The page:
Pangolin Poaching Crisis Fuelled by Online Trade
Products derived from pangolins, whose populations around the world have been brought to the brink of extinction by relentless poaching, are widely advertised on open web platforms – says a new report by the Global Initiative Against Transnational Organised Crime (GI-TOC).
Pangolins, including eight species of scaly anteaters found across Africa and Asia, are the world’s most trafficked mammals.
The report identified 924 online advertisements of pangolin-derived products, the majority of which were found on websites serving the Chinese market. Some advertisements were also found on websites that offer to ship their products internationally.
Trafficking is driven by the use of pangolin parts in traditional Chinese medicine.
According to the UN Office on Drugs and Crime, the equivalent of around 141,000 live pangolins was seized in 2018. In Central Africa alone, which became the epicentre of the global pangolin trade after a near disappearance of the species from the Asian range states, between 400,000 and 2.7 million pangolins are estimated to be poached every year.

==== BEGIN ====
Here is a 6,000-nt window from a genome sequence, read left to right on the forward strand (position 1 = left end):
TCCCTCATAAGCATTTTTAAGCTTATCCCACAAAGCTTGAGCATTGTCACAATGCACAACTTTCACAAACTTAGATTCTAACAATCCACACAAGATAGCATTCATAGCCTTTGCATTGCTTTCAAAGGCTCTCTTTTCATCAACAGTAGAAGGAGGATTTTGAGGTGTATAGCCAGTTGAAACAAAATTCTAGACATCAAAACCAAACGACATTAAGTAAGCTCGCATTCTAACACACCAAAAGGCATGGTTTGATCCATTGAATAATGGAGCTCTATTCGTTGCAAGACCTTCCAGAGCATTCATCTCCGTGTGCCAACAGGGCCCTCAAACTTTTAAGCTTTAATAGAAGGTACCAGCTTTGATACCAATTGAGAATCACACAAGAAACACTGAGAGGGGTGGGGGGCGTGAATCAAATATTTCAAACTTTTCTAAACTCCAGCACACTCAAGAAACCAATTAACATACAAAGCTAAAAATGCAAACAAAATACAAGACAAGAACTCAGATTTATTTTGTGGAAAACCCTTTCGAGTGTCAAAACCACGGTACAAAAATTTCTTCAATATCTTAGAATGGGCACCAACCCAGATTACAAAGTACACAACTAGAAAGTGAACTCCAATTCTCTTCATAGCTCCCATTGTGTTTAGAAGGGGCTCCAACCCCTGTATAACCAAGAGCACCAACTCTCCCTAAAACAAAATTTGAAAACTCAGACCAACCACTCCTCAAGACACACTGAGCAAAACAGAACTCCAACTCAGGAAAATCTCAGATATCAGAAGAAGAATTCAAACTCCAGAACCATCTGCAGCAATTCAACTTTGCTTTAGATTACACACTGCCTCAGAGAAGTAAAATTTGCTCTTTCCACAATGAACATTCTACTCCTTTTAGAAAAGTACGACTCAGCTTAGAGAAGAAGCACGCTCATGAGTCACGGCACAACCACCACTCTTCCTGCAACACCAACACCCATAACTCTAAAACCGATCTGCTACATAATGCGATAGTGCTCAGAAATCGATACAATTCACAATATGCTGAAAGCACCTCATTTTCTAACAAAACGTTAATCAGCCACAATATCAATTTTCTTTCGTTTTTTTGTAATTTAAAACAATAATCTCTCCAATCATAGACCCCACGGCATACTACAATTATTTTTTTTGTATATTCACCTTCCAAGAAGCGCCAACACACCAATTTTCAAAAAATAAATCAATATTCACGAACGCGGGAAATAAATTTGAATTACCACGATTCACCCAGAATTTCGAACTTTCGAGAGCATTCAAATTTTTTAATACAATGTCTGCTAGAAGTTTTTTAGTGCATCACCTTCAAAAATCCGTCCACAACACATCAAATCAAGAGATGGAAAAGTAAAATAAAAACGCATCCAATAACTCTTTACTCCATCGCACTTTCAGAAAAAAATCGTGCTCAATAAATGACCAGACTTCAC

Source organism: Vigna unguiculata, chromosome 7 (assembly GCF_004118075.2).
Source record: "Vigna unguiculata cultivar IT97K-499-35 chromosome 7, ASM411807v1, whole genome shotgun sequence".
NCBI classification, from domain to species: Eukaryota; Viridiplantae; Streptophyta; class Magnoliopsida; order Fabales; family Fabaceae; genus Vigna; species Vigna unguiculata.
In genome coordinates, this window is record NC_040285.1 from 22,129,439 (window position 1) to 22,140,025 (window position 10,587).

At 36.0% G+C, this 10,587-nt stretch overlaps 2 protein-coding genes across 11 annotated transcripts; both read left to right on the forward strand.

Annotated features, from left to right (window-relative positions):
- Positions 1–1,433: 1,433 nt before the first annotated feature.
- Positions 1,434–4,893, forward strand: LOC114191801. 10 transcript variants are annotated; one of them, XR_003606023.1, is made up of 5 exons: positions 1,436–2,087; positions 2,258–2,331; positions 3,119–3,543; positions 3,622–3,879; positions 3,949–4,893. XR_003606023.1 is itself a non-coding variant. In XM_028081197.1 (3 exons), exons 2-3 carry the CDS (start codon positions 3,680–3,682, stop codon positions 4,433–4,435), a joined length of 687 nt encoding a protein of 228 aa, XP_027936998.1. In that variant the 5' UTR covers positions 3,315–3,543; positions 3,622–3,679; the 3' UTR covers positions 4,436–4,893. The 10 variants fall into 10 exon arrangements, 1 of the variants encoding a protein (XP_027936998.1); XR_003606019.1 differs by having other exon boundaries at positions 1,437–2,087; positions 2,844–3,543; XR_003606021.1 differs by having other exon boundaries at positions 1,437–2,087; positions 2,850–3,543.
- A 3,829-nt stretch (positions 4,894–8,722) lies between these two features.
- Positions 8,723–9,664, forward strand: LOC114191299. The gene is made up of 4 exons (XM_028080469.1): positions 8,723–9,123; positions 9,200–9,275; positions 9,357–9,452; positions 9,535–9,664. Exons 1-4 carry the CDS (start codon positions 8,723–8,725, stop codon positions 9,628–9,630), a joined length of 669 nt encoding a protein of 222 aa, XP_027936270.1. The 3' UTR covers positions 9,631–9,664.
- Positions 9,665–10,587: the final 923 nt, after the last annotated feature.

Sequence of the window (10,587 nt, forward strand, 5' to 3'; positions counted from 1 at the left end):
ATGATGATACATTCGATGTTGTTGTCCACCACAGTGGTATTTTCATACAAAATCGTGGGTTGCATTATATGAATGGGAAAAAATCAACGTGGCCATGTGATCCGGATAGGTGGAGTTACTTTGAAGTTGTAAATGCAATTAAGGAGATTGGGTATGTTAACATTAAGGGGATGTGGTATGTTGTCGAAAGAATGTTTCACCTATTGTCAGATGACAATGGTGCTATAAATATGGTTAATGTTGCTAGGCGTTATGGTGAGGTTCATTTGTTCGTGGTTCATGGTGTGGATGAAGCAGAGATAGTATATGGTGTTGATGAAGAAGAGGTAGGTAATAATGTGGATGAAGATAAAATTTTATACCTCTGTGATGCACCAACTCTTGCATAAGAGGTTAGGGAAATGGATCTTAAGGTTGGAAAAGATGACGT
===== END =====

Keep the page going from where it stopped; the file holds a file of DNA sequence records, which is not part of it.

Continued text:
Traditional Chinese medicine mostly uses pangolin scales, believed to stimulate lactation and reduce swelling. Harvested from killed pangolins, scales are typically fried and then processed into tablets, creams and different types of liquids. Another popular ‘medicament’, pangolin wine, is produced by boiling baby pangolins in rice sake.
The international trade in pangolins and their parts, regulated since 1975, was effectively banned in 2016 with the inclusion of all the recognised pangolin species in CITES Appendix I, permitting specimens to be traded only in exceptional circumstances. That said, China has maintained a legal domestic pangolin market.
Officially, wildlife products are obliged to have the China National Wildlife Mark (CNWM), proving legal and sustainable sourcing of wildlife products. But the report found that most pangolin products lacked it.
The websites often operated as mere agents, directing users to other online advertisements, with evident motivation to avoid these regulatory restrictions. Advertisements in English, serving the international market, then tend to obfuscate the inclusion of pangolin ingredients, which could make their sales illegal under CITES.
To curb the practice, the report urges China to undertake a much stricter implementation of existing safeguards. “Chinese authorities must take all actions to ensure complete supply-chain transparency on the pangolin-derived traditional Chinese medicine market,” it says.